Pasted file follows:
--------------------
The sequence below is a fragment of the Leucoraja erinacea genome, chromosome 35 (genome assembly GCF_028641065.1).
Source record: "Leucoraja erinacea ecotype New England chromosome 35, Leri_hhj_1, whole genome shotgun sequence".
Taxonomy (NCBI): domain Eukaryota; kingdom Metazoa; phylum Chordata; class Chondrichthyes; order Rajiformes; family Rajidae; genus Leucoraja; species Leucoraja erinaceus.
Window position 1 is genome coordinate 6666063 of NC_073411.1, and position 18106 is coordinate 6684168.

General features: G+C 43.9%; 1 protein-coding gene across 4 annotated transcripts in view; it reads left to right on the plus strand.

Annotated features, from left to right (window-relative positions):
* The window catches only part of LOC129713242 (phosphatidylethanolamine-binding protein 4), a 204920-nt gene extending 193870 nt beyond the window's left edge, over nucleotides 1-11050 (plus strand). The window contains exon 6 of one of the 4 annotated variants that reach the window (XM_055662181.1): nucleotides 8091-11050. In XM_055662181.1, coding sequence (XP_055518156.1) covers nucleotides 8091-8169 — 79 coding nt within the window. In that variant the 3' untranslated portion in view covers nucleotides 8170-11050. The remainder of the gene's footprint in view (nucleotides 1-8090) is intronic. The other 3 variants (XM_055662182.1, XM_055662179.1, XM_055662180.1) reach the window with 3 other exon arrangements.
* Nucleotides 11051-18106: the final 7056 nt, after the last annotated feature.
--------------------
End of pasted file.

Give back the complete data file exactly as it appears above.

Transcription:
The sequence below is a fragment of the Leucoraja erinacea genome, chromosome 35 (genome assembly GCF_028641065.1).
Source record: "Leucoraja erinacea ecotype New England chromosome 35, Leri_hhj_1, whole genome shotgun sequence".
Taxonomy (NCBI): domain Eukaryota; kingdom Metazoa; phylum Chordata; class Chondrichthyes; order Rajiformes; family Rajidae; genus Leucoraja; species Leucoraja erinaceus.
Window position 1 is genome coordinate 6666063 of NC_073411.1, and position 18106 is coordinate 6684168.

General features: G+C 43.9%; 1 protein-coding gene across 4 annotated transcripts in view; it reads left to right on the plus strand.

Annotated features, from left to right (window-relative positions):
* The window catches only part of LOC129713242 (phosphatidylethanolamine-binding protein 4), a 204920-nt gene extending 193870 nt beyond the window's left edge, over nucleotides 1-11050 (plus strand). The window contains exon 6 of one of the 4 annotated variants that reach the window (XM_055662181.1): nucleotides 8091-11050. In XM_055662181.1, coding sequence (XP_055518156.1) covers nucleotides 8091-8169 — 79 coding nt within the window. In that variant the 3' untranslated portion in view covers nucleotides 8170-11050. The remainder of the gene's footprint in view (nucleotides 1-8090) is intronic. The other 3 variants (XM_055662182.1, XM_055662179.1, XM_055662180.1) reach the window with 3 other exon arrangements.
* Nucleotides 11051-18106: the final 7056 nt, after the last annotated feature.